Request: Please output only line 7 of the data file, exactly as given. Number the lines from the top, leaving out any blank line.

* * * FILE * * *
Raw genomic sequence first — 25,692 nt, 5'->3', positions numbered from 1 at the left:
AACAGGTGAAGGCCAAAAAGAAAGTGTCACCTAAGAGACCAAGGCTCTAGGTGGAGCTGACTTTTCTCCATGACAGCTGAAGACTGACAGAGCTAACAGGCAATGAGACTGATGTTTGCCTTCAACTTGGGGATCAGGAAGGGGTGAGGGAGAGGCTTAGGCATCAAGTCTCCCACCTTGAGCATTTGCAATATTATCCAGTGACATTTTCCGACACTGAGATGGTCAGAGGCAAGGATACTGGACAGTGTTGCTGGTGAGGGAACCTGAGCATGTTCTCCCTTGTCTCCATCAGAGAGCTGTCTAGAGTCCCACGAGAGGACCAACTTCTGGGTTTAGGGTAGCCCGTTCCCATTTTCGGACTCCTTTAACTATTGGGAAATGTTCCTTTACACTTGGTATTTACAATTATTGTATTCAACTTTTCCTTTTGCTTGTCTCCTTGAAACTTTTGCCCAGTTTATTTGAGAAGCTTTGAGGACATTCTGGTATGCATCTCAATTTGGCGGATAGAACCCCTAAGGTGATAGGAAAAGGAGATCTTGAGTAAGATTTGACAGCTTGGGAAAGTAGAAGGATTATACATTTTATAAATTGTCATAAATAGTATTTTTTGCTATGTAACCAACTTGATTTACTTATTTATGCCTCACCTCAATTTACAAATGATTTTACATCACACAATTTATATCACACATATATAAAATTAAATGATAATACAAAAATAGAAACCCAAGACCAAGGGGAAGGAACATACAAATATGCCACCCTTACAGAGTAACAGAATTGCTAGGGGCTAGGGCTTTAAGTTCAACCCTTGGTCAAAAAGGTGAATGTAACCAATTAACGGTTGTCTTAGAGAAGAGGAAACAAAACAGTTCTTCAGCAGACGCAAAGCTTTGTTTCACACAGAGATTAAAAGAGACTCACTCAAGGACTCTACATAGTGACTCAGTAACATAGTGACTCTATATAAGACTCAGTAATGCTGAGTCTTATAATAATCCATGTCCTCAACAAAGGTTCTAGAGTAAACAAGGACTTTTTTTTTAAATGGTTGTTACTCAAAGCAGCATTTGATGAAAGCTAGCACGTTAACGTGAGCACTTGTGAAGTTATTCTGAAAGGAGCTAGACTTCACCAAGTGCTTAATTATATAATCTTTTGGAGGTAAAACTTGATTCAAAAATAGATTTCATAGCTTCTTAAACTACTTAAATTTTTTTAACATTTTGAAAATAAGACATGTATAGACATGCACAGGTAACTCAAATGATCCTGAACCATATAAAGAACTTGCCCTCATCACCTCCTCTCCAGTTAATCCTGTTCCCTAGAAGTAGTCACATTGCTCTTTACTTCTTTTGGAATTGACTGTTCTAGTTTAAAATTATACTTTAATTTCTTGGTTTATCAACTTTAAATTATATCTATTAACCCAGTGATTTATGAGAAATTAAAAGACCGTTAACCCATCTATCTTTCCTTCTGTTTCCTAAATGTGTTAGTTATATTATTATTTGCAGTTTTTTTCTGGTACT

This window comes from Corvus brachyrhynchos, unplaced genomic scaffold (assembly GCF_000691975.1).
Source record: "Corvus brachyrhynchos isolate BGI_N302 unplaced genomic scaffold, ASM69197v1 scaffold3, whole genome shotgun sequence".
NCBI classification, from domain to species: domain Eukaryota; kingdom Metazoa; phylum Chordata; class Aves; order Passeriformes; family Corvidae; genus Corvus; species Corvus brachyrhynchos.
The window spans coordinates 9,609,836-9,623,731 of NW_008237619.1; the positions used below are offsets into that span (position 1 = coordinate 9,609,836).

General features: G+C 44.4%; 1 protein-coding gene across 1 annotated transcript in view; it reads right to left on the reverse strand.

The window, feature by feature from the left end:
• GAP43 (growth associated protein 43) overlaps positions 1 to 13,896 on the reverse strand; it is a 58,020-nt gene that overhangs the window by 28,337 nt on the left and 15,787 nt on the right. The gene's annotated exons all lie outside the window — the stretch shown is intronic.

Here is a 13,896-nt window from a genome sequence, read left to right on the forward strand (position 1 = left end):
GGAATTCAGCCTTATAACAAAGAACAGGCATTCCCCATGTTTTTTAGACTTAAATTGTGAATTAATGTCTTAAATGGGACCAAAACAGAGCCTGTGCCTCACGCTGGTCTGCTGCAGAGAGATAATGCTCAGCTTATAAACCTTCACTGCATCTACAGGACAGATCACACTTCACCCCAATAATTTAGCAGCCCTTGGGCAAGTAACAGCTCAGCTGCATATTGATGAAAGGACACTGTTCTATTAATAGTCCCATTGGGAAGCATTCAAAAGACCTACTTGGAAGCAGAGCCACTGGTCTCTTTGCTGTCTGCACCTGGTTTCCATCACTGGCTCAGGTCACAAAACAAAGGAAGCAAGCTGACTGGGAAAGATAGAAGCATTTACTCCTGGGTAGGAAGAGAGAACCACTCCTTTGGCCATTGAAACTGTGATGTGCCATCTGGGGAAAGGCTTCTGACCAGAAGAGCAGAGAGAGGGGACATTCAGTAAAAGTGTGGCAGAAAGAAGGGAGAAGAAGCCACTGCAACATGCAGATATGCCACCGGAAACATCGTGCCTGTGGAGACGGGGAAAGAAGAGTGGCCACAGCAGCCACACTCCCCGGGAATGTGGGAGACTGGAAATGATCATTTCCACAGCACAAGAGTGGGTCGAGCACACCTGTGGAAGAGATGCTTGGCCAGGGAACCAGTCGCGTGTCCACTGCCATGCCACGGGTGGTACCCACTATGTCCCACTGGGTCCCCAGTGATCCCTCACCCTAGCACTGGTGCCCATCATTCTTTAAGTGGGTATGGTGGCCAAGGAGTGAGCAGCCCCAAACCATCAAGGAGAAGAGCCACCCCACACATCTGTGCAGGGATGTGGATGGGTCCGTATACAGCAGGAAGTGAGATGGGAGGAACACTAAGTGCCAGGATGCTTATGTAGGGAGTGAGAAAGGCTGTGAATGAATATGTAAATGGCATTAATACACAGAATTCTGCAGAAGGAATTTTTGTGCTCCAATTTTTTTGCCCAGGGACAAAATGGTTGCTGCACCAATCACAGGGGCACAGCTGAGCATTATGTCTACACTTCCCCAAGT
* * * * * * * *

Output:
General features: G+C 44.4%; 1 protein-coding gene across 1 annotated transcript in view; it reads right to left on the reverse strand.